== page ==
MEPS - Vol. 303 - Feature article

Satellite image of Chesapeake Bay shows a portion of its watershed from which increasing nutrient inputs have altered the estuary’s ecological structure (Satellite image from MODIS, visibleearth.nasa.gov)

W. M. Kemp, W. R. Boynton, J. E. Adolf, D. F. Boesch, W. C. Boicourt, G. Brush, J. C. Cornwell, T. R. Fisher, P. M. Glibert, J. D. Hagy, L. W. Harding, E. D. Houde, D. G. Kimmel, W. D. Miller, R. I. E. Newell, M. R. Roman, E. M. Smith, J. C. Stevenson

 

Eutrophication of Chesapeake Bay: historical trends and ecological interactions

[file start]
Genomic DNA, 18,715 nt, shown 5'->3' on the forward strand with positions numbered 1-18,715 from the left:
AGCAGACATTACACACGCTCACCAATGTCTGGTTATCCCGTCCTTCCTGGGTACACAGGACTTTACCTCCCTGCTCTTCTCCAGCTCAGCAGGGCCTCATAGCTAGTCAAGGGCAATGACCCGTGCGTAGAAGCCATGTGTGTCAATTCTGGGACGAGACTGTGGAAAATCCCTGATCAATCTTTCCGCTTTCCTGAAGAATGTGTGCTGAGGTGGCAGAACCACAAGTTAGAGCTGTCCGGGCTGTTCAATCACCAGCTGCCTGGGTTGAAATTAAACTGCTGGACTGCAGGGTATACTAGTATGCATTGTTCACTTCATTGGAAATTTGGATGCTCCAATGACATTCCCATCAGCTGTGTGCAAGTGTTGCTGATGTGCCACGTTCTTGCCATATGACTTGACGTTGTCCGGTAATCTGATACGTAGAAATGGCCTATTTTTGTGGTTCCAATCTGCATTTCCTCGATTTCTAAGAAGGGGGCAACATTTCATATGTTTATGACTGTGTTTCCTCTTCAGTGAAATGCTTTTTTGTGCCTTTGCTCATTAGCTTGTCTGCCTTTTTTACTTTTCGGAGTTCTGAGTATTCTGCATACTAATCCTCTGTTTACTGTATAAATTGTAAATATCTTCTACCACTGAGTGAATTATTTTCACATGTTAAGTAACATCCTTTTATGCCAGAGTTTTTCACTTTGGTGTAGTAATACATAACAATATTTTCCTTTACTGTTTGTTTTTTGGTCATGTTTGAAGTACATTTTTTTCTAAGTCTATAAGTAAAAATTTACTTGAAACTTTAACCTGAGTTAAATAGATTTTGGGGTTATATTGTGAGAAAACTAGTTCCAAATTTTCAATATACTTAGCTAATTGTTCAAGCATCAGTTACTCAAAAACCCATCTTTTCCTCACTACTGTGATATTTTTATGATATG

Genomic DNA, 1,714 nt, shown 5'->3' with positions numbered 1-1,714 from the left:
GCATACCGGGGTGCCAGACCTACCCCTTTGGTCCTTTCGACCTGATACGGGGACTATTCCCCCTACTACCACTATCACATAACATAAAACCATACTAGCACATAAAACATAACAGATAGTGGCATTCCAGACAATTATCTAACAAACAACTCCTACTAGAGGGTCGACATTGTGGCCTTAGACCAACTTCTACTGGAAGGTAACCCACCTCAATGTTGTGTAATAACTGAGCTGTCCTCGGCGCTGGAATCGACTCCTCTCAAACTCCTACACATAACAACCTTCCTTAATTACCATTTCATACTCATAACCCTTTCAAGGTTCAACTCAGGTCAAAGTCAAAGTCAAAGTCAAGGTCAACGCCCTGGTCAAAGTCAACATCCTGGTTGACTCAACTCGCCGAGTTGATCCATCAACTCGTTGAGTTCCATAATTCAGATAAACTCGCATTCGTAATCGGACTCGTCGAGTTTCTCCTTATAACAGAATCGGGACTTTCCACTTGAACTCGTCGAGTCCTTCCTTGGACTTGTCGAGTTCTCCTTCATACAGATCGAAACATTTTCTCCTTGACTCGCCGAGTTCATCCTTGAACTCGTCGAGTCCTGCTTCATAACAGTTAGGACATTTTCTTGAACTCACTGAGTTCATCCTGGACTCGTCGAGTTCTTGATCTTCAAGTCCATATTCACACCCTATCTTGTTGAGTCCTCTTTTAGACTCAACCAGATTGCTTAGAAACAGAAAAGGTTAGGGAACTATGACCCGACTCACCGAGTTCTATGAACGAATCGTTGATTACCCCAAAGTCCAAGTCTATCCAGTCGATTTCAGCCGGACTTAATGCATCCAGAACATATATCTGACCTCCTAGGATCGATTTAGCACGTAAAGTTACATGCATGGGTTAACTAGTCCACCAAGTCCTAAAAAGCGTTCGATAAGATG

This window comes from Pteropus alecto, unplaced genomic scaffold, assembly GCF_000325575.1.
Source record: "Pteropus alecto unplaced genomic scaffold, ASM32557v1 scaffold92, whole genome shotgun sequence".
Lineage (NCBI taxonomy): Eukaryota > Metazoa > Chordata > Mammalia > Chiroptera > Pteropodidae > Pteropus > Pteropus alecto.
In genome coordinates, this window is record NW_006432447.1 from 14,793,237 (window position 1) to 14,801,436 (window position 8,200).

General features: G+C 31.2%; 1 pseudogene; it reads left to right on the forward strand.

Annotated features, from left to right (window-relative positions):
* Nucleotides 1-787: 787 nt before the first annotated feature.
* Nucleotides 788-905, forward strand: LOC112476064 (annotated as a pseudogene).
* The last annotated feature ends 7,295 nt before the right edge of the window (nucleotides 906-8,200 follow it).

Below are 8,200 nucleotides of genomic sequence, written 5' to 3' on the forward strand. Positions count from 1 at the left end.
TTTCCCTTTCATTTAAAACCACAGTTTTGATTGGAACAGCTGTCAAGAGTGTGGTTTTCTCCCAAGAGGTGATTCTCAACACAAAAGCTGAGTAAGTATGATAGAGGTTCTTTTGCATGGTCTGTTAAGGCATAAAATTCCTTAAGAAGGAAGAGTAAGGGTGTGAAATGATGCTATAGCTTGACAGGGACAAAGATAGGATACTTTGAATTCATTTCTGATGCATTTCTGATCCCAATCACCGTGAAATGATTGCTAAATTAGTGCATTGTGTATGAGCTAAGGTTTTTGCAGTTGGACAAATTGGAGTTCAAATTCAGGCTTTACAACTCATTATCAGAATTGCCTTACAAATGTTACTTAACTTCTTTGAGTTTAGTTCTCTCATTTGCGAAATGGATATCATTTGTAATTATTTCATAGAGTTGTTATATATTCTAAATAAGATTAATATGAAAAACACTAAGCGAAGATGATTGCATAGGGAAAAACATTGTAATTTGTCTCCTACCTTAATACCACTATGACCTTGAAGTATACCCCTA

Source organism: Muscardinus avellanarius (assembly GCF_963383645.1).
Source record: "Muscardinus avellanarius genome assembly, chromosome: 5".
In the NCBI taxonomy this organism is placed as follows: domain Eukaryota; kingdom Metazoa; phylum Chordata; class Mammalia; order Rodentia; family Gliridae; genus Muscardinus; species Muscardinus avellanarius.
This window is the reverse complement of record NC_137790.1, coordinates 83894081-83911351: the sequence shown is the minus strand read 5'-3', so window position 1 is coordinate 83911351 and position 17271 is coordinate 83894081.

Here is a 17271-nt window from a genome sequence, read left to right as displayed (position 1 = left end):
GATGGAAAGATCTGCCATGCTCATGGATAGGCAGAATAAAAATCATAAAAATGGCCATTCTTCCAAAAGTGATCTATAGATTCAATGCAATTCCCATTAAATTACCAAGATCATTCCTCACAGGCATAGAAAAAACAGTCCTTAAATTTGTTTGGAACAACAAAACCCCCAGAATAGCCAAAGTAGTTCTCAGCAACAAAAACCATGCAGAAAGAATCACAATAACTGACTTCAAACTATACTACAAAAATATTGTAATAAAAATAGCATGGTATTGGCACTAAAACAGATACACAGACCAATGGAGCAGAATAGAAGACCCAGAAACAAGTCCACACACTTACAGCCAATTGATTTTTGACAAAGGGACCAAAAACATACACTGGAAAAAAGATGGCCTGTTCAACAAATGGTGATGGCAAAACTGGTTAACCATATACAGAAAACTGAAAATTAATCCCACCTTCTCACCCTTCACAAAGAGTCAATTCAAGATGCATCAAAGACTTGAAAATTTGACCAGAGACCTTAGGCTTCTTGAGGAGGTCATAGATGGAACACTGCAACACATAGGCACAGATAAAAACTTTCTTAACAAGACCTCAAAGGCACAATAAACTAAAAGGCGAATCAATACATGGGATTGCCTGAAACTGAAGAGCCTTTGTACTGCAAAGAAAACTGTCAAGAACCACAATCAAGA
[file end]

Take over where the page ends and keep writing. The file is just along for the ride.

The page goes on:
Coastal eutrophication has altered the ecology of Chesapeake Bay, the largest estuary in the USA. Ecological changes, inferred from sediment indices, appear first in 200 year-old strata. During the last 50 years, nutrient enrichment resulted in loss of seagrasses and depletion of dissolved oxygen, both of which have degraded bottom habitats. These stresses decreased key biogeochemical processes and animal populations and shifted fisheries harvest from species living near the seabed to those in upper waters. The trends are exacerbated by human- and climate-induced declines in once vast oyster beds and fringing marshes which historically served as natural nutrient filters. Complex ecological relationships have retarded recovery of some Bay habitats following nutrient input reductions.

 

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